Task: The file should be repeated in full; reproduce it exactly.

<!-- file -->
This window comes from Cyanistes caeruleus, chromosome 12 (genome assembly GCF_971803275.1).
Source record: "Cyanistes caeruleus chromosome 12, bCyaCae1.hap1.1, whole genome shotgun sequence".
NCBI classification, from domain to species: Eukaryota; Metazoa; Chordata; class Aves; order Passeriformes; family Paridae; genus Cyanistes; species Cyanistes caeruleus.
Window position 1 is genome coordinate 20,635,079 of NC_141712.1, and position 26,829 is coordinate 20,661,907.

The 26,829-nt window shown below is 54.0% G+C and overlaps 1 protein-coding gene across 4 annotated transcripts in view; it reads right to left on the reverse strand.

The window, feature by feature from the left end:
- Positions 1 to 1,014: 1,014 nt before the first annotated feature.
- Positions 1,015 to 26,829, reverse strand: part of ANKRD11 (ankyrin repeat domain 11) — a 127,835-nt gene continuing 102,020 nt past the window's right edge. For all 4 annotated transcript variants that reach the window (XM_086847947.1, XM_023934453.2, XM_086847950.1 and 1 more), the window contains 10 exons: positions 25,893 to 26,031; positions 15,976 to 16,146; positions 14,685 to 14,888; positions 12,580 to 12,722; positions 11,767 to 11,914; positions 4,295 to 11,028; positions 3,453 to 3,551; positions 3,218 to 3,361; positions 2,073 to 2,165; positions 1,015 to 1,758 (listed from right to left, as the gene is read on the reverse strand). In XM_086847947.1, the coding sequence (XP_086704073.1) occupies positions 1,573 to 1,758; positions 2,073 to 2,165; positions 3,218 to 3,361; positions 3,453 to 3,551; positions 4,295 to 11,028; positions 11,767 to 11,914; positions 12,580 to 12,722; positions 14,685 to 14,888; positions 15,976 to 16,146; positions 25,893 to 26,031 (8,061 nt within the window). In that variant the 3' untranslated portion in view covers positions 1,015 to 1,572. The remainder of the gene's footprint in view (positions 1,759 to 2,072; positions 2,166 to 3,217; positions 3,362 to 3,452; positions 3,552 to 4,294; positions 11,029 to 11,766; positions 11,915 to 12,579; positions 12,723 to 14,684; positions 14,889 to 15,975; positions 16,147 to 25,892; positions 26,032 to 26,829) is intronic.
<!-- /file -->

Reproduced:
This window comes from Cyanistes caeruleus, chromosome 12 (genome assembly GCF_971803275.1).
Source record: "Cyanistes caeruleus chromosome 12, bCyaCae1.hap1.1, whole genome shotgun sequence".
NCBI classification, from domain to species: Eukaryota; Metazoa; Chordata; class Aves; order Passeriformes; family Paridae; genus Cyanistes; species Cyanistes caeruleus.
Window position 1 is genome coordinate 20,635,079 of NC_141712.1, and position 26,829 is coordinate 20,661,907.

The 26,829-nt window shown below is 54.0% G+C and overlaps 1 protein-coding gene across 4 annotated transcripts in view; it reads right to left on the reverse strand.

The window, feature by feature from the left end:
- Positions 1 to 1,014: 1,014 nt before the first annotated feature.
- Positions 1,015 to 26,829, reverse strand: part of ANKRD11 (ankyrin repeat domain 11) — a 127,835-nt gene continuing 102,020 nt past the window's right edge. For all 4 annotated transcript variants that reach the window (XM_086847947.1, XM_023934453.2, XM_086847950.1 and 1 more), the window contains 10 exons: positions 25,893 to 26,031; positions 15,976 to 16,146; positions 14,685 to 14,888; positions 12,580 to 12,722; positions 11,767 to 11,914; positions 4,295 to 11,028; positions 3,453 to 3,551; positions 3,218 to 3,361; positions 2,073 to 2,165; positions 1,015 to 1,758 (listed from right to left, as the gene is read on the reverse strand). In XM_086847947.1, the coding sequence (XP_086704073.1) occupies positions 1,573 to 1,758; positions 2,073 to 2,165; positions 3,218 to 3,361; positions 3,453 to 3,551; positions 4,295 to 11,028; positions 11,767 to 11,914; positions 12,580 to 12,722; positions 14,685 to 14,888; positions 15,976 to 16,146; positions 25,893 to 26,031 (8,061 nt within the window). In that variant the 3' untranslated portion in view covers positions 1,015 to 1,572. The remainder of the gene's footprint in view (positions 1,759 to 2,072; positions 2,166 to 3,217; positions 3,362 to 3,452; positions 3,552 to 4,294; positions 11,029 to 11,766; positions 11,915 to 12,579; positions 12,723 to 14,684; positions 14,889 to 15,975; positions 16,147 to 25,892; positions 26,032 to 26,829) is intronic.